So the fourth of July is tomorrow, and I thought it would be a good idea to give a few pointers on getting good fireworks photographs.  Those brilliant photographs seem like they may be impossible to get, but you'd be surprised what you could get out of your camera.  Here's some tips on getting a good shot.

  1. Tripod. A tripod is a necessity.  You will have exposure times around 2 sec, so you won't be able to hold your camera still for hat long.
  2. Cable Release.  While not absolutely essential, it is preferable to have a remote way of tripping the shutter.  The motion of pressing the shutter can move the camera slightly.  If you don't have one, that's okay.  Just be careful to gently trip the shutter.
  3. Manual Mode.  I'd recommend shooting in manual mode.  Set your camera's ISO to 100 (or 200 if that's lowest on your camera) and your aperture somewhere between f/8 and f/16.  Proper exposure will depend on lots of factors, so make sure to take a few pictures and check your preview/histogram to make adjustments.
  4. Shutter Speed.  You can set your shutter speed  one of two ways.  You can try setting it to 2 sec. and then adjust if that's too long or two short.  Or, if you have a cable release and a camera that supports the feature, you can try setting your shutter speed to "bulb" (B).  Press and hold the shutter on the shutter release at the beginning of the blast you want to focus and let go at the end.  Count how long your shutter is open--don't go too long our you'll over expose the fireworks.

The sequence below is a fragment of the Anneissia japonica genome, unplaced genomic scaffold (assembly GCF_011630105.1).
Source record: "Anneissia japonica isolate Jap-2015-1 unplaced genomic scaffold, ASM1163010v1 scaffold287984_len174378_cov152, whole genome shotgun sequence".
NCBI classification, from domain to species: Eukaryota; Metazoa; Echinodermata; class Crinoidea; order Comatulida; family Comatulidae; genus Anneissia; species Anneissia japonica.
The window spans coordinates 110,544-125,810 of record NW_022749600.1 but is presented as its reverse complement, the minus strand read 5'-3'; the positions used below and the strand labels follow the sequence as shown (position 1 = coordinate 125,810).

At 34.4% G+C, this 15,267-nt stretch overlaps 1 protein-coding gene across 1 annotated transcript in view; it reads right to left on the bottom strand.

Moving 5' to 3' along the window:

5. Compose Wider.  Since you don't know know what fireworks are going to do ahead of time, it's best to compose using a somewhat wider angle, and then crop in your computer, especially if you want to catch the whole "explosion" in the frame.
  6. Take Lots of Pictures.  Since fireworks are somewhat unpredictable, and some are brighter than others, shoot many pictures and delete the ones that didn't turn out.
I think the biggest challenge you'll have is with overexposing the fireworks.  You want a relatively long shutter speed to capture the trails of light, but if it's too long, they'll be too bright.  You'll have to find the right balance for your situation, but try keeping your ISO on 100-200 and your shutter speed to 2 sec and vary your aperture to get your exposure right.  If you're shooting at f/8 and your shots are too bright, try shooting at f/11 or even f/16.